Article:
Yingkai Yang, Grant S. Shields, Qian Wu, Yanling Liu, Hong Chen, and Cheng Guo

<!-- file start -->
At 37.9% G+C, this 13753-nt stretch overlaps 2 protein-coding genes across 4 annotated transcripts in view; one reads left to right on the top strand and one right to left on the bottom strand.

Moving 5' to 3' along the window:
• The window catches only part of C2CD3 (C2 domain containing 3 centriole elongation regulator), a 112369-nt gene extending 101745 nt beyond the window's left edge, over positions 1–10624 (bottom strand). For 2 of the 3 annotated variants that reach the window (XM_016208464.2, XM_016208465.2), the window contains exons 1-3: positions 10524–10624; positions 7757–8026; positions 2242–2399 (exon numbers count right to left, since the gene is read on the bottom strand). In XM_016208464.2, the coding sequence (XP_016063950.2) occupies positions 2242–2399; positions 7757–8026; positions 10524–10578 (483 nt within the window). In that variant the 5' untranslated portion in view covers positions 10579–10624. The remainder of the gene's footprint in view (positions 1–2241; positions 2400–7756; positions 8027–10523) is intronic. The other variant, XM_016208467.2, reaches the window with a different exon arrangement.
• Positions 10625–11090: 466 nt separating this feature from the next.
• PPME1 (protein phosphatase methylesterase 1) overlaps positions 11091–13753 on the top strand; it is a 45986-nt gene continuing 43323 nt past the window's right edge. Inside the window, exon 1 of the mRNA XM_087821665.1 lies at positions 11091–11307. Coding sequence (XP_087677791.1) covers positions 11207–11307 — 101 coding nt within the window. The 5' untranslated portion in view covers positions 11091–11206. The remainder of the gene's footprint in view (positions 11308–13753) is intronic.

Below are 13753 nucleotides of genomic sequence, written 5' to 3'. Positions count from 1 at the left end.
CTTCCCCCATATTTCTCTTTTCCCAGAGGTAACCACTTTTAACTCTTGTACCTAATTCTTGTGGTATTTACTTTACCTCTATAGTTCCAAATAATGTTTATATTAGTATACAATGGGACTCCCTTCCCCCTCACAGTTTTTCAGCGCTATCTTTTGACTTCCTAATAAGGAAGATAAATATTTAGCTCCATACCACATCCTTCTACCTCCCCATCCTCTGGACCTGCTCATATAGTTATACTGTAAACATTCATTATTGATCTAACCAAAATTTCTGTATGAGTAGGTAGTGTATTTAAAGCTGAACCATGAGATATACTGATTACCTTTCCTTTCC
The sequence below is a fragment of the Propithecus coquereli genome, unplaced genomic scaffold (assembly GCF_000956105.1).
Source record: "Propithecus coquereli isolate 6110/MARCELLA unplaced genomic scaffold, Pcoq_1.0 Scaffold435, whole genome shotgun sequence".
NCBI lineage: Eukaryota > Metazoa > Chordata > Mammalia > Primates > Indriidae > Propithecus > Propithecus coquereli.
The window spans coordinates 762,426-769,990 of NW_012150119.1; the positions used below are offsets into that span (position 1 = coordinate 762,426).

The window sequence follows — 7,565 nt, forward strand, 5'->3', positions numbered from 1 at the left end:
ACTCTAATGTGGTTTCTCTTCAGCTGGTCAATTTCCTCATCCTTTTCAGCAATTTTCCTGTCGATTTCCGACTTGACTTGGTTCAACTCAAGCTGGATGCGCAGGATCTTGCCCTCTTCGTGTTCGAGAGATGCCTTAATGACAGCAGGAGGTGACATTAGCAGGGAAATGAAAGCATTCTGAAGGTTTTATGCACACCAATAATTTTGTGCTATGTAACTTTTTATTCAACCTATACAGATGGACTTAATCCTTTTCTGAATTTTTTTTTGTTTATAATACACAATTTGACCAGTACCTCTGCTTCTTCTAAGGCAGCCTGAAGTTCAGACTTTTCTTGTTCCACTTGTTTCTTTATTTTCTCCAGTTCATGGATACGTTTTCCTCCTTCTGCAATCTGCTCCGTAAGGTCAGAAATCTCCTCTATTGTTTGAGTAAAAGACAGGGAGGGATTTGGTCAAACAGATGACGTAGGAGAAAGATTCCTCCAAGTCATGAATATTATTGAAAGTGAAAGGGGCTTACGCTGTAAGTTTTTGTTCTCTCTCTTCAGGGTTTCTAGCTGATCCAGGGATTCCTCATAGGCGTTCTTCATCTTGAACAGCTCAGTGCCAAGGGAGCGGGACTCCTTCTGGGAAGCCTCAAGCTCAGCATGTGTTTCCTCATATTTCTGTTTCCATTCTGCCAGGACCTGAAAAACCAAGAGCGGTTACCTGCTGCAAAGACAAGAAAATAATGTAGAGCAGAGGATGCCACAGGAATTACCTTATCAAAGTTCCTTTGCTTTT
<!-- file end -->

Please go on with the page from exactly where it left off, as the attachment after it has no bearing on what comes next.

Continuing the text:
Obesity is often accompanied by lower working memory (e.g., a lower ability to keep goal-relevant information in mind) relative to healthy weight individuals. Understanding this relative working memory impairment has important clinical implications, as working memory is thought to facilitate adherence to weight management programs. Theoretical models of obesity, self-regulation, and inflammation suggest that inflammation plays a role in obesity-related working memory impairments, but to date no study has tested this prediction. Therefore, the current study examined whether inflammation statistically mediated the relationship between obesity and working memory in a nationally representative dataset of U.S. adults from Wave IV of The National Longitudinal Study of Adolescent to Adult Health (N=11,546, age range 25–34). Inflammation was quantified via C-reactive protein (CRP) level, and working memory was assessed using a modified digit span backward task. As expected, cross-sectional analyses showed that a body mass index (BMI) indicative of obesity—as well as greater BMI when BMI was analyzed continuously—and greater CRP were each related to lower working memory. Critically, we found that CRP levels statistically mediated the relationships between obesity/greater BMI and working memory, with CRP accounting for 44.1% of the variance explained in working memory by BMI. Moreover, these findings held both with and without controlling for relevant covariates, including demographic characteristics (e.g., age), socioeconomic status, and behavioral factors (e.g., smoking). Our results therefore point to inflammation as playing an important role in the relationship between obesity and working memory, and suggest that interventions aimed at reducing inflammation may help lessen the cognitive burden of obesity.